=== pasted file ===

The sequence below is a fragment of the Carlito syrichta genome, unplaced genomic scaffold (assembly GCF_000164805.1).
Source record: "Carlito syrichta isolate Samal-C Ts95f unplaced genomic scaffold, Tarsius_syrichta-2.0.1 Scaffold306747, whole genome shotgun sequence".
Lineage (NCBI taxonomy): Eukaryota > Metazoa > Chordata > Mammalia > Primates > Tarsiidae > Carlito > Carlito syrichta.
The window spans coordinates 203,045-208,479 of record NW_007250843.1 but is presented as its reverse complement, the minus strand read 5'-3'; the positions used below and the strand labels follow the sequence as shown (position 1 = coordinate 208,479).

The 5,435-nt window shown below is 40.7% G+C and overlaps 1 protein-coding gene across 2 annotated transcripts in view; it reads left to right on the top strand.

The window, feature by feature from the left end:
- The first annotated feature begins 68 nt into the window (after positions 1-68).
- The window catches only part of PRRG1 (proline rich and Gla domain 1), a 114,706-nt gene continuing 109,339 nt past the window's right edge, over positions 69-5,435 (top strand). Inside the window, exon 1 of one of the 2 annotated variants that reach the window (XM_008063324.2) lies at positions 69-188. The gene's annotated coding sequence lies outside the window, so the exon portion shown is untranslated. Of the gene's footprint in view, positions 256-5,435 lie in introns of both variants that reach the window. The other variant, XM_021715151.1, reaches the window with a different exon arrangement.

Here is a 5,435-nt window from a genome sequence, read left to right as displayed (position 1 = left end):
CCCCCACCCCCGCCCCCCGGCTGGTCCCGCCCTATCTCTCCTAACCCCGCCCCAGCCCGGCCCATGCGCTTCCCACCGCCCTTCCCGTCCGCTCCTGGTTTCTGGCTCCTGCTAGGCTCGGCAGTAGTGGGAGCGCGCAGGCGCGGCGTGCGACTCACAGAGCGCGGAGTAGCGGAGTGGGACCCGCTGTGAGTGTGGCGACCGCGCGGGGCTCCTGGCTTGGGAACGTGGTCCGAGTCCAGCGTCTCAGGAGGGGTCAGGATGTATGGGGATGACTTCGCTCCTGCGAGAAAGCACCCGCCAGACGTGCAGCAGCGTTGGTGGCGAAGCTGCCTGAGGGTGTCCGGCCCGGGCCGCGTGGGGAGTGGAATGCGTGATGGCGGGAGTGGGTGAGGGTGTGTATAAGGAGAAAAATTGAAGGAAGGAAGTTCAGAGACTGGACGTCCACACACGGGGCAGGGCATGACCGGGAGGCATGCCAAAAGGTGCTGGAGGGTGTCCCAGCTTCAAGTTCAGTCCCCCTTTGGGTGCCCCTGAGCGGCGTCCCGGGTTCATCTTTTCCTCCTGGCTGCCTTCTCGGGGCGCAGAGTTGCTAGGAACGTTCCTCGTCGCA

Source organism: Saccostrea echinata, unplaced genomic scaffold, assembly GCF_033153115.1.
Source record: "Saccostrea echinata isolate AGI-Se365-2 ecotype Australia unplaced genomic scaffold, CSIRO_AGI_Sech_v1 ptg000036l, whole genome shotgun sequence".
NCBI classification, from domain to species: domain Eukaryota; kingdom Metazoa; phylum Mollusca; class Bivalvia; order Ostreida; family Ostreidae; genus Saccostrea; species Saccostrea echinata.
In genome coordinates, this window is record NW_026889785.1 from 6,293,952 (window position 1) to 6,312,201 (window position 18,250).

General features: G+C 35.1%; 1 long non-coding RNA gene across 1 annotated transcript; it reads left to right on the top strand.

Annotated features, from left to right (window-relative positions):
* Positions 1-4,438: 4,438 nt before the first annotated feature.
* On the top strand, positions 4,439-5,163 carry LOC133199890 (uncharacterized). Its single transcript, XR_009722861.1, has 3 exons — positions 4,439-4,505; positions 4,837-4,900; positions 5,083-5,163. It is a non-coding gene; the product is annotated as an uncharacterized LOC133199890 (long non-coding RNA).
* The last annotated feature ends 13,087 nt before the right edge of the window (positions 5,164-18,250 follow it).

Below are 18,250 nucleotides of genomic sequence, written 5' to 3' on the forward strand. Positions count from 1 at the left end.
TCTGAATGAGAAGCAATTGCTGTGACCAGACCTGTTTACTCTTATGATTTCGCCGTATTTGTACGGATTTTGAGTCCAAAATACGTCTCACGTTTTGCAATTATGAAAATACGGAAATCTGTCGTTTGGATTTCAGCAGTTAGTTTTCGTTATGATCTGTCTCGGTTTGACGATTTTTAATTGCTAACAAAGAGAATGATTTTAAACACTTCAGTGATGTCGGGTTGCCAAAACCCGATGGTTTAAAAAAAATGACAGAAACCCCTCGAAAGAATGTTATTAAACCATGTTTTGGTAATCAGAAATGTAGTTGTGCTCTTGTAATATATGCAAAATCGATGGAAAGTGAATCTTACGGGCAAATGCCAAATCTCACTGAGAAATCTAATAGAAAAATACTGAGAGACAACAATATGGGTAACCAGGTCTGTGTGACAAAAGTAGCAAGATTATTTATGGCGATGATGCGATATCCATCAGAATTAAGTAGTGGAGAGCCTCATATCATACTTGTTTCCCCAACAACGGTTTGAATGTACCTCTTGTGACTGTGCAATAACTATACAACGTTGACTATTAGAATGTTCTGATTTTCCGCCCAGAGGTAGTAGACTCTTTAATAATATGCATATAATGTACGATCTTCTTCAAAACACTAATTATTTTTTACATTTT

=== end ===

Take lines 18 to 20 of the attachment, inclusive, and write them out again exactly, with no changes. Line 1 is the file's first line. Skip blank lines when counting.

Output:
* On the top strand, positions 4,439-5,163 carry LOC133199890 (uncharacterized). Its single transcript, XR_009722861.1, has 3 exons — positions 4,439-4,505; positions 4,837-4,900; positions 5,083-5,163. It is a non-coding gene; the product is annotated as an uncharacterized LOC133199890 (long non-coding RNA).
* The last annotated feature ends 13,087 nt before the right edge of the window (positions 5,164-18,250 follow it).

Below are 18,250 nucleotides of genomic sequence, written 5' to 3' on the forward strand. Positions count from 1 at the left end.